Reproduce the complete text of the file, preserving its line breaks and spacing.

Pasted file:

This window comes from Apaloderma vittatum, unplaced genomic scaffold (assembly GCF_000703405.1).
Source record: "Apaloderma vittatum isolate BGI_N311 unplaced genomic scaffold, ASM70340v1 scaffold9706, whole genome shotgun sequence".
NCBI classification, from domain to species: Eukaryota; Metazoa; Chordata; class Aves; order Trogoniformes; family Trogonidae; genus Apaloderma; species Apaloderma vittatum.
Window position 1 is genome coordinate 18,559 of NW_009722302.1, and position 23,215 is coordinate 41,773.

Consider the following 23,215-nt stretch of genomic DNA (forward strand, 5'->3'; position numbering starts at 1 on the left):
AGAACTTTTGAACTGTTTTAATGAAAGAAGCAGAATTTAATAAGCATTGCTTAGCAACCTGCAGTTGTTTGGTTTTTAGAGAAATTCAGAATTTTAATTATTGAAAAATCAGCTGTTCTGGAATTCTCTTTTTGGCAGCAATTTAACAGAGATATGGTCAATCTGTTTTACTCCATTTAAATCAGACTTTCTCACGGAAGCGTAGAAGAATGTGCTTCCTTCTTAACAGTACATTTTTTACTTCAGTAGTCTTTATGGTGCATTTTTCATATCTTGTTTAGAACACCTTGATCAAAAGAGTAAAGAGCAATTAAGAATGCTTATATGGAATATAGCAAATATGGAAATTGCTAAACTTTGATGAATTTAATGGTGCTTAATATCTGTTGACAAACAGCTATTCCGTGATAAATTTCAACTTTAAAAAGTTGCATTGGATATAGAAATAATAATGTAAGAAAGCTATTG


This window comes from Apaloderma vittatum, unplaced genomic scaffold (assembly GCF_000703405.1).
Source record: "Apaloderma vittatum isolate BGI_N311 unplaced genomic scaffold, ASM70340v1 scaffold9706, whole genome shotgun sequence".
NCBI classification, from domain to species: Eukaryota; Metazoa; Chordata; class Aves; order Trogoniformes; family Trogonidae; genus Apaloderma; species Apaloderma vittatum.
Window position 1 is genome coordinate 18,559 of NW_009722302.1, and position 23,215 is coordinate 41,773.

Consider the following 23,215-nt stretch of genomic DNA (forward strand, 5'->3'; position numbering starts at 1 on the left):
AGAACTTTTGAACTGTTTTAATGAAAGAAGCAGAATTTAATAAGCATTGCTTAGCAACCTGCAGTTGTTTGGTTTTTAGAGAAATTCAGAATTTTAATTATTGAAAAATCAGCTGTTCTGGAATTCTCTTTTTGGCAGCAATTTAACAGAGATATGGTCAATCTGTTTTACTCCATTTAAATCAGACTTTCTCACGGAAGCGTAGAAGAATGTGCTTCCTTCTTAACAGTACATTTTTTACTTCAGTAGTCTTTATGGTGCATTTTTCATATCTTGTTTAGAACACCTTGATCAAAAGAGTAAAGAGCAATTAAGAATGCTTATATGGAATATAGCAAATATGGAAATTGCTAAACTTTGATGAATTTAATGGTGCTTAATATCTGTTGACAAACAGCTATTCCGTGATAAATTTCAACTTTAAAAAGTTGCATTGGATATAGAAATAATAATGTAAGAAAGCTATTG